The "Boat-tailed Grackle", called "Jackdaw" in the South, has a long, "keel-shaped tail", which takes up half the bird's length. He struts along the ground with it raised high, and occasionally a good gust of wind catches it broadside, swinging the bird completely around. This grackle will also wade into water up to his breast in search of shrimp, minnows and other aquatic goodies.
The female grackle is so much smaller than her mate and, with her brown back and tail, yellowish neck, pale breast and white eyebrow and cheek, she looks like an entirely different bird altogether.
The young resemble the female until the fall molt.
The Boat-tail breeds in marshes along the East Coast and in farmland a little further inland.
Calls or song.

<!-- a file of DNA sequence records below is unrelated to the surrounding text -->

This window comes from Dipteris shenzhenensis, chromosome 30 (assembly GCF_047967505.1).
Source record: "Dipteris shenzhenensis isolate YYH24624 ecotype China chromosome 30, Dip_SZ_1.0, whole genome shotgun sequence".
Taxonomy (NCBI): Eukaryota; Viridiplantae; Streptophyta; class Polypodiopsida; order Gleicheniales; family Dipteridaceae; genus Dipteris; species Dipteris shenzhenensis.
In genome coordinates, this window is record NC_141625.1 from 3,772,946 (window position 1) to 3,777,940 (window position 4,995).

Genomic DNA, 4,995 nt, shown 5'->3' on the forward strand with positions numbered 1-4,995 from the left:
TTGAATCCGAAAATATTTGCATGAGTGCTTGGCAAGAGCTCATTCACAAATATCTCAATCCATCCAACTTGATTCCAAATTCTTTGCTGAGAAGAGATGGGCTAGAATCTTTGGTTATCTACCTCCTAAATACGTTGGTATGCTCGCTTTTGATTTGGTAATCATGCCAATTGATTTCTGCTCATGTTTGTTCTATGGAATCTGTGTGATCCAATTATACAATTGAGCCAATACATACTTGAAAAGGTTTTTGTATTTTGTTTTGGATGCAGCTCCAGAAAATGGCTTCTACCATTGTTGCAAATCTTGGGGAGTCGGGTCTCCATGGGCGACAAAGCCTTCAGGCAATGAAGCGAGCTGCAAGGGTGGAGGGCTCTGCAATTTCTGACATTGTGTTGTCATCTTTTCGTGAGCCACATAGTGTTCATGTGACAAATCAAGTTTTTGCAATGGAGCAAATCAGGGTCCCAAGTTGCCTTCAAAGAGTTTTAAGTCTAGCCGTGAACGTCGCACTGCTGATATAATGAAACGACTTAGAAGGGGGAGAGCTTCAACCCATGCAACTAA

The "Boat-tailed Grackle" belongs to the family of Icterids, and not as musically gifted as the meadowlark, oriole or bobolink. But as a matter of fact, he is the noisiest of birds, assaulting the neighborhood with grunts, groans, shrieks, yodels and clacks. He makes up for his lack of musical talent by dramatic display, stretching his neck almost vertically while uttering a harsh "jeeb-jeeb-jeeb-jeeb".
Population and distribution.
The "Boat-tailed Grackle" ranges along the East Coast from New Jersey to Florida, and along the Gulf Coast as far as Louisiana.
The "Boat-tailed Grackle" is not parasitical as is the cowbird, but will occasionally rob songbird nests. They build their own nests of mud and decayed vegetation in a variety of places: tree holes, bushes, reedy marshes, and have been observed 'renting space' in the base of an osprey's platform. The female lays 3-4 pale blue eggs streaked with purple and brown.